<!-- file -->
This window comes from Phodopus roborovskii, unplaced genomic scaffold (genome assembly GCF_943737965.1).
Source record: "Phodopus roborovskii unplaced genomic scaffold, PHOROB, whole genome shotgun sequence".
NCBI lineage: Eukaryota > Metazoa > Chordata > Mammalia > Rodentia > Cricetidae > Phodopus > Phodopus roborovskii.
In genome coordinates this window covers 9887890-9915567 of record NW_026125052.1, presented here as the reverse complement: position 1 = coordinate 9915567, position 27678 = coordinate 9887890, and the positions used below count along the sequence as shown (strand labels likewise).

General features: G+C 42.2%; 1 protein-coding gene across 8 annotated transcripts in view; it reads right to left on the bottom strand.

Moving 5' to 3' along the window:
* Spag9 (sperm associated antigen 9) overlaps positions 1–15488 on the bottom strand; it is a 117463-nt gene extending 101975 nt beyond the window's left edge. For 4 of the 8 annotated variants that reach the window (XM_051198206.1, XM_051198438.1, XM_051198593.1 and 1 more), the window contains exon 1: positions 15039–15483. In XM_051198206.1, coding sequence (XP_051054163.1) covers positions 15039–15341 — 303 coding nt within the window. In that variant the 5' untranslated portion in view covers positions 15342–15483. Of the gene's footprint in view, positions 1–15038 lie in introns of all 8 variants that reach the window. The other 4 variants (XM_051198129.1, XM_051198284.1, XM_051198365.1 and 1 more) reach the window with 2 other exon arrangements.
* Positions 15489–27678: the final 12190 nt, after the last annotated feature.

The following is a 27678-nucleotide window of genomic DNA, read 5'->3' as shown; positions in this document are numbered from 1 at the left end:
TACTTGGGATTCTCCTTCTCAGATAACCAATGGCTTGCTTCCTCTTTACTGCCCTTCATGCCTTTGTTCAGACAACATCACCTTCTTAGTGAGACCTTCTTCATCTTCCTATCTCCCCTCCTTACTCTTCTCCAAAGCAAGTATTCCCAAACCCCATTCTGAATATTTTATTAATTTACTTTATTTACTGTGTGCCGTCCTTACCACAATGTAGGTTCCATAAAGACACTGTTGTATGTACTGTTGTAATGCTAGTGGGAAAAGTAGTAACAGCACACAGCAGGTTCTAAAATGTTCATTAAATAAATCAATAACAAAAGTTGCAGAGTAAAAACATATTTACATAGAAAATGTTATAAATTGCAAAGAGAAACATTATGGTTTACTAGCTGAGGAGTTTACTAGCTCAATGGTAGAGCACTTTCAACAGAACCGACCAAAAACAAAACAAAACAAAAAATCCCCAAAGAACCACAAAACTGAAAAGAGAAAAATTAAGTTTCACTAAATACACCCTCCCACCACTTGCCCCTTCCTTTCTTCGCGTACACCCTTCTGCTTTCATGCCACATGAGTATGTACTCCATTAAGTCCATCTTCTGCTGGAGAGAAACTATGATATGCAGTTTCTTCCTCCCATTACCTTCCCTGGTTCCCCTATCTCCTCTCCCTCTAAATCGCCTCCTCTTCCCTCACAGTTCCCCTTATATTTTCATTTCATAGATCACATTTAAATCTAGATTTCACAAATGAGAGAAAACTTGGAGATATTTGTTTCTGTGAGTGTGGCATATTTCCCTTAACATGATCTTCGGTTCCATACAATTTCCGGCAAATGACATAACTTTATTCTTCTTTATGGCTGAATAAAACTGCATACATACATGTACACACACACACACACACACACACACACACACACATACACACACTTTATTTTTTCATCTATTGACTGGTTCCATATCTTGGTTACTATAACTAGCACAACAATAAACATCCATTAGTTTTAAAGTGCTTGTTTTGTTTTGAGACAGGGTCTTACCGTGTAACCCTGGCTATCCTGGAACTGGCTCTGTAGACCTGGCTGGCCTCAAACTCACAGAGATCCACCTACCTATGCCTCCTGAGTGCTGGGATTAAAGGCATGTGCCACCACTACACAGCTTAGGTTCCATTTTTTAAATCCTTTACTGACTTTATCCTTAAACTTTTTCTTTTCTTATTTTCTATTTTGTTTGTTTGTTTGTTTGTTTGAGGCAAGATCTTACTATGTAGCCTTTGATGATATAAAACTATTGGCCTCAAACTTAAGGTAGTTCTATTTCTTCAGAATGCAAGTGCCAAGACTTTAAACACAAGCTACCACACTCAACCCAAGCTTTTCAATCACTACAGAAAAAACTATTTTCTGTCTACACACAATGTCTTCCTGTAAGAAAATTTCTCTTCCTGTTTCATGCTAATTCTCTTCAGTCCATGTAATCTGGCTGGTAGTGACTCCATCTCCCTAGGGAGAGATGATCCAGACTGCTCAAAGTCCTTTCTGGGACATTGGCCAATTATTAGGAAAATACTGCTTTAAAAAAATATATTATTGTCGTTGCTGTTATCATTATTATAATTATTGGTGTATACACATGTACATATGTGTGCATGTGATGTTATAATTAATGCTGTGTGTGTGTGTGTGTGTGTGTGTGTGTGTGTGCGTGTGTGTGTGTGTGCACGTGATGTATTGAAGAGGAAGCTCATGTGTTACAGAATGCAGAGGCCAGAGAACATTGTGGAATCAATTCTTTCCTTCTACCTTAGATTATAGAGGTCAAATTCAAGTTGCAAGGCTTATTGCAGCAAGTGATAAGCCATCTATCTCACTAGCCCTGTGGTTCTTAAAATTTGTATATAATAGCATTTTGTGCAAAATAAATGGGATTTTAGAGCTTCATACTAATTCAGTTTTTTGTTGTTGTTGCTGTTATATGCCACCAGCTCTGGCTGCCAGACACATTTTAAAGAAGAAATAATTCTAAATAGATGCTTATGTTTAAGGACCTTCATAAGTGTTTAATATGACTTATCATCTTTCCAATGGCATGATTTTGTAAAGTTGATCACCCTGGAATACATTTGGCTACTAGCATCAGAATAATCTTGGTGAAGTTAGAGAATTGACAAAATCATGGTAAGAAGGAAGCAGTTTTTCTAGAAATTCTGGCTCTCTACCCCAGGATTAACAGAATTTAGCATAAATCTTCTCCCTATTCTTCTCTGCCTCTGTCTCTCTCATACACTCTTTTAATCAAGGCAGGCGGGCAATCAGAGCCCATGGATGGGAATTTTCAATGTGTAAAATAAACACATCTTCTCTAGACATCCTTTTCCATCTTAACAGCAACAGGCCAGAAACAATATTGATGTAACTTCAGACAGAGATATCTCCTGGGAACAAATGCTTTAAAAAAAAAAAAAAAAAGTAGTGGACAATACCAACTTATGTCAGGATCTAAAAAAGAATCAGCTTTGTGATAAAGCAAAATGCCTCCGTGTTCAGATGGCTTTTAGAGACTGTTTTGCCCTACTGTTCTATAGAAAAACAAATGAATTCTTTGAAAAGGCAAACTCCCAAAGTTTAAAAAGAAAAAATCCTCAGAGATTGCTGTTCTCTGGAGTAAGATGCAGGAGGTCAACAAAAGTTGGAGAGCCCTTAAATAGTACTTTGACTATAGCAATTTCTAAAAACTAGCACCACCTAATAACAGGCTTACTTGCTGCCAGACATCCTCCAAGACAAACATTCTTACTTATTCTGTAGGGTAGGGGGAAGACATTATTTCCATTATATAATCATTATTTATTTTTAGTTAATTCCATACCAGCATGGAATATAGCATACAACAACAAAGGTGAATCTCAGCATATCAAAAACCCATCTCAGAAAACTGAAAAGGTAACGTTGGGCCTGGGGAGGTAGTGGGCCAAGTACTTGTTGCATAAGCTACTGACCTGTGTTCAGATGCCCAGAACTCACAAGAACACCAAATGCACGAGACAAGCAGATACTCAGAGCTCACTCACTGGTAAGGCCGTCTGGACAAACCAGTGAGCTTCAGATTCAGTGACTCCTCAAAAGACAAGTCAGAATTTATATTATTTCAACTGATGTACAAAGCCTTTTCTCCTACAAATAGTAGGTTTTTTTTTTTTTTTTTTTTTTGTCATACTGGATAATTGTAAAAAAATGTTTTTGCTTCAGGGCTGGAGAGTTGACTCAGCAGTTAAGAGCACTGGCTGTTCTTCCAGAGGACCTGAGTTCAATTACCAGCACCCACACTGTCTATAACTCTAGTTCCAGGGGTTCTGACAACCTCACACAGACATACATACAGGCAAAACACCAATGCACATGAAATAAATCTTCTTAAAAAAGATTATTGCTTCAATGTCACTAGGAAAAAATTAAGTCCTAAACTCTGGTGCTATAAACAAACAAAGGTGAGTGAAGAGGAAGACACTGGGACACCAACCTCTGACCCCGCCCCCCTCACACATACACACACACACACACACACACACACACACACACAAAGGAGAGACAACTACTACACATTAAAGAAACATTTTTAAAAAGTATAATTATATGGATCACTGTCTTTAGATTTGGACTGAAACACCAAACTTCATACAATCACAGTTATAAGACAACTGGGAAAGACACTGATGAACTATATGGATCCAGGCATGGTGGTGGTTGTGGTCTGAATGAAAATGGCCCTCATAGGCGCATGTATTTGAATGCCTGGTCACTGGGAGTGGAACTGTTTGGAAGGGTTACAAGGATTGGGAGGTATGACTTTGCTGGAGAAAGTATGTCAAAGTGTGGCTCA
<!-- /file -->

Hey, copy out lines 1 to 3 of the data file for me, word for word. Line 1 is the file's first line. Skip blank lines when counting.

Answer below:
This window comes from Phodopus roborovskii, unplaced genomic scaffold (genome assembly GCF_943737965.1).
Source record: "Phodopus roborovskii unplaced genomic scaffold, PHOROB, whole genome shotgun sequence".
NCBI lineage: Eukaryota > Metazoa > Chordata > Mammalia > Rodentia > Cricetidae > Phodopus > Phodopus roborovskii.